It took Fabrice Breton, a French solo developer at CowCat Games, 6 years to create Brok the InvestiGator. When he left his day job in 2014 to become a full-time indie developer, he realised he had to come up with something special to stand out from the crowd. He created what he calls the first ‘Punch & Click game’, combining a classic adventure with beat ’em up and RPG elements. “Ever since I left my day job in 2014, I had this croc detective character in mind and figured, why not blend two opposite genres by allowing players to solve situations in several ways. By using their brain or by hitting enemies and stuff?”
While his creative process involves writing down ideas constantly, Breton admits to implementing many things ‘on the fly’, particularly dialogue and interactions. “There’s no easy part when it comes to game development”, he says. “So it’s always a great feeling to finish a project after so much time, but I’m particularly proud of the solid fan community and the overall reception from players, which is reflected by the ‘Overwhelmingly Positive’ rating on Steam.”
Why did you become a solo developer?
“I’ve been making games practically all my life, starting coding in the early ‘90s on an Amstrad CPC 6128 (a popular computer in France like the C64). In 2014 I decided to leave my (unrelated) day job after saving up money for years in order to go ‘full indie’. Even back then I realized two things: it was a risky move, and the market was already overcrowded. So my plan was to remake a silly adventure game ‘Demetrios’ which I made when I was a teenager but never released (this took 2 years to develop). At the same time I would work on a much more ambitious and unique game ‘BROK’. Six long years of development later, I managed to do exactly what I wanted. I created a long, unique and ambitious ‘Punch & Click’ game, mixed with Beat’em up and filled with choices and nostalgia!”
What are the biggest advantages of working solo?
“I am in full control! It might sound the opposite but I feel less stressed working for myself rather than working for a company. If I make mistakes, that’s my own problem! This also means I get to work on my personal dream project, which is practically what BROK is.”
And the biggest pitfalls?
“There’s no easy part when it comes to game development. But if I had to pinpoint particular areas… Program, design and implement controls for all options (mouse + keyboard, keyboard only or controller) for both modes and making it possible to switch seamlessly from one control scheme to another was a lot of headaches and some hard choices. Mouse controls prevented from adding grab moves, for example. You don’t often see Beat ’em ups with mouse controls, but it was required to make this mix work.”
What’s your creative process?
“I write down ideas constantly, most often the best ideas come when I’m about to sleep at night. I collect them all and put them in a basic design document. However I also implement a lot of things ‘on the fly’, in particular dialogue and interactions. For xample hitting Graff’s door and he complains about it.”
How do you stay motivated through (years of) development?
“I’ve put practically all my gameplay ideas into this one project, so I didn’t feel the need to work on anything else!”
Will you ever work in a team or is it only solo for you?
“Actually I’m already kinda working with a team, but through commissions. For BROK I didn’t draw and animate the characters myself, although I still did some inking and coloring work, plus all the backgrounds. I had several artists help, which also includes the soundtrack, voice acting and translations. I admit it’s kinda hard for me to delegate things but I’m hoping to do this more in the future so I’m able to make games faster and better!”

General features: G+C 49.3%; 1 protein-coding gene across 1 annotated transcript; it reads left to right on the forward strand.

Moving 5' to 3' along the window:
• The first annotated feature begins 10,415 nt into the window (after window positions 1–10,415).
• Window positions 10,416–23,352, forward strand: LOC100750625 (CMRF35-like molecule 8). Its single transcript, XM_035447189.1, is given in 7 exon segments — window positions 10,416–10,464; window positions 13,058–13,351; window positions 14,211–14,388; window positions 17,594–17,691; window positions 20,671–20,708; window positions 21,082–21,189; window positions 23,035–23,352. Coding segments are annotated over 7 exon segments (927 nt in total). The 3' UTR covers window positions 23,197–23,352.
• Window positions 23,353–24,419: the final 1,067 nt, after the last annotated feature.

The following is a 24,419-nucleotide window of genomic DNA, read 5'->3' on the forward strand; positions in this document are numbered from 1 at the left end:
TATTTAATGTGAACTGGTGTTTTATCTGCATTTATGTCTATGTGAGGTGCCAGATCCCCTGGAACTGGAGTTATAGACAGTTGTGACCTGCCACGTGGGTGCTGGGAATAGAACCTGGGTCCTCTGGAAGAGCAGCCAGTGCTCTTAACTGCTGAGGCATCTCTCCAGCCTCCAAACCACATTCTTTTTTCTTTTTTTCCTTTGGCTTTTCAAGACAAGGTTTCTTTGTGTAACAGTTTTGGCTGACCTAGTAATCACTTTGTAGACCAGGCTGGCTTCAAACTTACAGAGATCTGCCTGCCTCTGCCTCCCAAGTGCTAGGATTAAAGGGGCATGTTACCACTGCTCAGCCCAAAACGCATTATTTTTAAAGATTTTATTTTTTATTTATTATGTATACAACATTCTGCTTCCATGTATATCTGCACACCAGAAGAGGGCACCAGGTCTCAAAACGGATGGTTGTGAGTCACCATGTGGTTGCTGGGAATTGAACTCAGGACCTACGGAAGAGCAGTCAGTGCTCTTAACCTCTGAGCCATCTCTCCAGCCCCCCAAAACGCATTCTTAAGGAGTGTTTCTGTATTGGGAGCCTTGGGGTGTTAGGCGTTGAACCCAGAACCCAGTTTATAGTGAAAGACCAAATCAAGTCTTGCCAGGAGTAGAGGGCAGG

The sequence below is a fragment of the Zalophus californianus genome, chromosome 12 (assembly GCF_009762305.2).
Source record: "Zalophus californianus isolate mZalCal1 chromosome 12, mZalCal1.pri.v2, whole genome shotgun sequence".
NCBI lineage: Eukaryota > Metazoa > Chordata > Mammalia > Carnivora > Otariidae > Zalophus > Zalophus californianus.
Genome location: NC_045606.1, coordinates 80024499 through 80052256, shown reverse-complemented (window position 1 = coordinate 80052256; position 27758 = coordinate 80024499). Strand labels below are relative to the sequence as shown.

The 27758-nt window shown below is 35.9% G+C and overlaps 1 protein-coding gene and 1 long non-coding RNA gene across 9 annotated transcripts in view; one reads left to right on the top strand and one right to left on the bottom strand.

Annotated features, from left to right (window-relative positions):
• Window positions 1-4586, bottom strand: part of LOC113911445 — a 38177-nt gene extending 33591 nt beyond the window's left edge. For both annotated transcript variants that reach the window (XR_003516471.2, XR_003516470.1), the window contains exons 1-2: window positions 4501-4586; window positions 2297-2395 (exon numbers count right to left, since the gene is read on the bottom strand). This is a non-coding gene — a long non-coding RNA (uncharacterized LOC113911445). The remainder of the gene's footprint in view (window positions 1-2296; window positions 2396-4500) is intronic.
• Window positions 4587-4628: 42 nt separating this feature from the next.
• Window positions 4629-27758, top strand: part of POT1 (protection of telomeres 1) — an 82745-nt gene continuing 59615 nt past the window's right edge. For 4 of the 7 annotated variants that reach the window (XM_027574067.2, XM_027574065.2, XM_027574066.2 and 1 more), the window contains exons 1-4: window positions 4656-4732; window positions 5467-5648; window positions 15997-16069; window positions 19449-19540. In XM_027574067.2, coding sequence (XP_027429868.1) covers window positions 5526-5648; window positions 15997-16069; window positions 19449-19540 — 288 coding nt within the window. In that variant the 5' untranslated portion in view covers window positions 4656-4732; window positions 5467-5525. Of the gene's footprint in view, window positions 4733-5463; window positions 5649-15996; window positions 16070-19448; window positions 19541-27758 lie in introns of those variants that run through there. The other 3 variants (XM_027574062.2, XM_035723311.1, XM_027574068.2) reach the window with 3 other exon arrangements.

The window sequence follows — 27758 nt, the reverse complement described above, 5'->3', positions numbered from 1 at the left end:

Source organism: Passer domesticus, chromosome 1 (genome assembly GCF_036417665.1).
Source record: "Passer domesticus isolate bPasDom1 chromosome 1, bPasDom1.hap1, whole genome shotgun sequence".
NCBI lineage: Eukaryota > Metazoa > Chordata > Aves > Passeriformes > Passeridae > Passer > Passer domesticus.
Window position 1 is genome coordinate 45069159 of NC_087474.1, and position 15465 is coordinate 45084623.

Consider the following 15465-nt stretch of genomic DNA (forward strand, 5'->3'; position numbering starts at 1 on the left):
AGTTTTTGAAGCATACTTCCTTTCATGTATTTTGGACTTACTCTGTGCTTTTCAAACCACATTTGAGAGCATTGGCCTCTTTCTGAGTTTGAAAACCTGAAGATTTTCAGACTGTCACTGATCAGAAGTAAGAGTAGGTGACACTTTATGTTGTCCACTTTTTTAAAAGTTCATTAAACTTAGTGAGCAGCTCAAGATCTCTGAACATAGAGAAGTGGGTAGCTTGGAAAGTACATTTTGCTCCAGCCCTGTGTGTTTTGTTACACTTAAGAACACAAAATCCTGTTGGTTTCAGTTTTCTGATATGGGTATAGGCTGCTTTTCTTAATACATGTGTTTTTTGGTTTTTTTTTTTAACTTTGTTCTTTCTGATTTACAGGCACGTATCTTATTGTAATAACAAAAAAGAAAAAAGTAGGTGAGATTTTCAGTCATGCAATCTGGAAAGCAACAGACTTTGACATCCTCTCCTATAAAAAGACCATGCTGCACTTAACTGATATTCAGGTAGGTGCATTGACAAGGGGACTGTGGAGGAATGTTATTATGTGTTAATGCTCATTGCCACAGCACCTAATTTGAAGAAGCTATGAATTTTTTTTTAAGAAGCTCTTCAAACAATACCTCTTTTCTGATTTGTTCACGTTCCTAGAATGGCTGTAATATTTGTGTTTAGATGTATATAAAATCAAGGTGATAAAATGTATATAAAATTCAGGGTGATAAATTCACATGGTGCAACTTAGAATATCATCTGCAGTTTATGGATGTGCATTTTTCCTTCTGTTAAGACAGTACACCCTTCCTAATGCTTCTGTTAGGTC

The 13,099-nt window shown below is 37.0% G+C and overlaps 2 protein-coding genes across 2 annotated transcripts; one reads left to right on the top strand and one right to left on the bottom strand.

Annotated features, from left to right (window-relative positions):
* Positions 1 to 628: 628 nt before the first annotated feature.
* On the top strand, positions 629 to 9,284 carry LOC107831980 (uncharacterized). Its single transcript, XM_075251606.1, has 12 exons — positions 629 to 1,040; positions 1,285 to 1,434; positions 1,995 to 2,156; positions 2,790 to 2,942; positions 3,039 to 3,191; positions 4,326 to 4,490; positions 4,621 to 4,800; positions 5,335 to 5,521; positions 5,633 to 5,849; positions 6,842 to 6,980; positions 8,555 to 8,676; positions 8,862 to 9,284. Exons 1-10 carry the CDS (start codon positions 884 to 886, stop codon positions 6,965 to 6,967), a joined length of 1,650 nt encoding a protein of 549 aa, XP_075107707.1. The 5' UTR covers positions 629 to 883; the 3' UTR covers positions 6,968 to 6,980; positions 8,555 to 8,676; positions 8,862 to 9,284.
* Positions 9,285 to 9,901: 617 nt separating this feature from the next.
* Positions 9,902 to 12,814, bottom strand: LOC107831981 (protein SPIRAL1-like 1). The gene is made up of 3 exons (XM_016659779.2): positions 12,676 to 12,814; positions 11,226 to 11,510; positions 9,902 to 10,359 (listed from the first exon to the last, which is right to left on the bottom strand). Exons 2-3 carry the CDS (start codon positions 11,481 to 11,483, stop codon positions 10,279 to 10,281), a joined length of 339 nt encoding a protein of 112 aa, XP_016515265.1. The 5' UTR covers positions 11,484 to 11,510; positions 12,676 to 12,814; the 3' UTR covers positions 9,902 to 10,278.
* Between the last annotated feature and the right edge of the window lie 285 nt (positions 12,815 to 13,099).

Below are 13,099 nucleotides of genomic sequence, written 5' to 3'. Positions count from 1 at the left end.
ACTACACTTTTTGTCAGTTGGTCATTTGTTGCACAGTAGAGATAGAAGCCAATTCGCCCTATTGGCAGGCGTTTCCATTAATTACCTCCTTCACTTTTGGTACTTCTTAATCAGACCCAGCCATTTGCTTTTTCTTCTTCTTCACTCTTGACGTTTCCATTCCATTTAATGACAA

Brok the InvestiGator is a combination of a classic adventure with beat ‘m up and RPG. How did you come up with this unique mix?
“It’s hard to get noticed as an indie dev. You can do either two things – make everything like graphics, gameplay and story better than others or come up with innovations. Make something that has never been done before. As a solo dev it’s hard to compete with increasingly higher budget ‘indie’ teams. Because honestly it should be called something else now – can the 80 people team making Ori 2 and published by Microsoft still be called indie? Considering I use GameMaker Studio, a generic middleware to make my adventure games and not a specialized one like Adventure Game Studio, I’m free to do any kind of genres I want.”
“Ever since I left my day job in 2014, I had this croc detective character in mind and figured, why not blend two opposite genres by allowing players to solve situations in several ways – by using their brain or hitting enemies and stuff? It’s always been frustrating to me when adventure games don’t offer a logical solution. When a door is blocking your way, you could try to lock pick it, but why wouldn’t you be able to smash it open as well? Of course, this action comes with its own consequences!”
Now the game is released, what are you most proud of?
“It’s always a great feeling to finish a project after so much time, but I’m particularly proud of the solid fan community and the overall reception from players, which is reflected by the ‘Overwhelmingly Positive’ rating on Steam.”
The toll on your mental health can be quite high as a solo developer. How do you deal with that?
“Doing okay! To be honest the launch itself was the hardest when it comes to this, a rollercoaster of emotions. I’m actually glad we’re past the release period now! Generally I focus on the most important things. Players love the game and it sold well enough, especially on Steam. I’m not worried about the money aspect itself and that’s something most indies can’t say so, not complaining!”
BROK The InvestiGator is out on all platforms. A demo/trial is available on all of them.